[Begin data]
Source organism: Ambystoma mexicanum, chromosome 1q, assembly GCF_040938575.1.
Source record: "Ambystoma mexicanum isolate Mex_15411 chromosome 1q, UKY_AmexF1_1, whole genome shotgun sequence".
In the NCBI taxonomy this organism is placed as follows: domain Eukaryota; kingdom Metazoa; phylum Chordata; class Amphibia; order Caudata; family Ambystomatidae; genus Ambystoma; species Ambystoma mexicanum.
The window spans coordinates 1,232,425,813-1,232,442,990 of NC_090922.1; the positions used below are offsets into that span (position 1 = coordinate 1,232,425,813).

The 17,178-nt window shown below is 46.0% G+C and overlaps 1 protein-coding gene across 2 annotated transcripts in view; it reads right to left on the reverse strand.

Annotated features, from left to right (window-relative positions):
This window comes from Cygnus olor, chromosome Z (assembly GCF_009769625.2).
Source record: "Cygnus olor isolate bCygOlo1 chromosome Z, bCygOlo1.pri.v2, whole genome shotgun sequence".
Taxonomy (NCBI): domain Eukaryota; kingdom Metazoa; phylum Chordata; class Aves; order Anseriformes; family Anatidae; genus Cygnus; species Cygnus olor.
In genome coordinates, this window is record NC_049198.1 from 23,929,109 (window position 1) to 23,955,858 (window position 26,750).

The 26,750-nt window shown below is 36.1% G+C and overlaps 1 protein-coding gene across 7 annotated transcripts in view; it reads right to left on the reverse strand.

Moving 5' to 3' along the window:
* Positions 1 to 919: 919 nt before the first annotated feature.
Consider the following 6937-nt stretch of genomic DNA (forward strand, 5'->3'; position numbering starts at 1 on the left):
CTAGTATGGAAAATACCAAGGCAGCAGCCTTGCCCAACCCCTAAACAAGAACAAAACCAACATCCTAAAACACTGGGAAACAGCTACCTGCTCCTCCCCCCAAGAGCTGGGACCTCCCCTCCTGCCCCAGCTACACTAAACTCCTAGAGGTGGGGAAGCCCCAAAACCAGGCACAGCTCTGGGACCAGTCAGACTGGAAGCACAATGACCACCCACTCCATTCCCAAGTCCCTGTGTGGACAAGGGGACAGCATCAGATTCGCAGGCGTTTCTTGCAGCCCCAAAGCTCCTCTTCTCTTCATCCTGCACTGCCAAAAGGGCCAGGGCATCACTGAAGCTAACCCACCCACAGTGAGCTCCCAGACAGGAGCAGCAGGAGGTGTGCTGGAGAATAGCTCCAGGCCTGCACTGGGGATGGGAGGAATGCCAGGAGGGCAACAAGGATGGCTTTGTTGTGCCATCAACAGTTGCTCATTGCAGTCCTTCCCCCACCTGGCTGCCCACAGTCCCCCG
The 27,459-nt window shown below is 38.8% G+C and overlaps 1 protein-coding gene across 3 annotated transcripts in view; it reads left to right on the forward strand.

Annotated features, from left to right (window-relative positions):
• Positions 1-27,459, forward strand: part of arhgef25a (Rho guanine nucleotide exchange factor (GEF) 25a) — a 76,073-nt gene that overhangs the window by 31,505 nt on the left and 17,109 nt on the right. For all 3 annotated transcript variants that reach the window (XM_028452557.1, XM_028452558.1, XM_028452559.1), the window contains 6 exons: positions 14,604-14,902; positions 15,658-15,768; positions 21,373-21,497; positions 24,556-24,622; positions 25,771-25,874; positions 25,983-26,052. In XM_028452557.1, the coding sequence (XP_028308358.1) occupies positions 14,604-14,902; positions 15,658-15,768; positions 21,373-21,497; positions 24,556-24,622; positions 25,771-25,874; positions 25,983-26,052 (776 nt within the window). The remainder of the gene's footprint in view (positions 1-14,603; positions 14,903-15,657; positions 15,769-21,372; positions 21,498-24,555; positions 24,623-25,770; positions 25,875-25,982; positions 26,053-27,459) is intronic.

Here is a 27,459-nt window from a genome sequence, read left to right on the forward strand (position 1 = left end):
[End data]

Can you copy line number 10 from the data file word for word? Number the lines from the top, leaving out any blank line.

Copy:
In genome coordinates, this window is record NC_049198.1 from 23,929,109 (window position 1) to 23,955,858 (window position 26,750).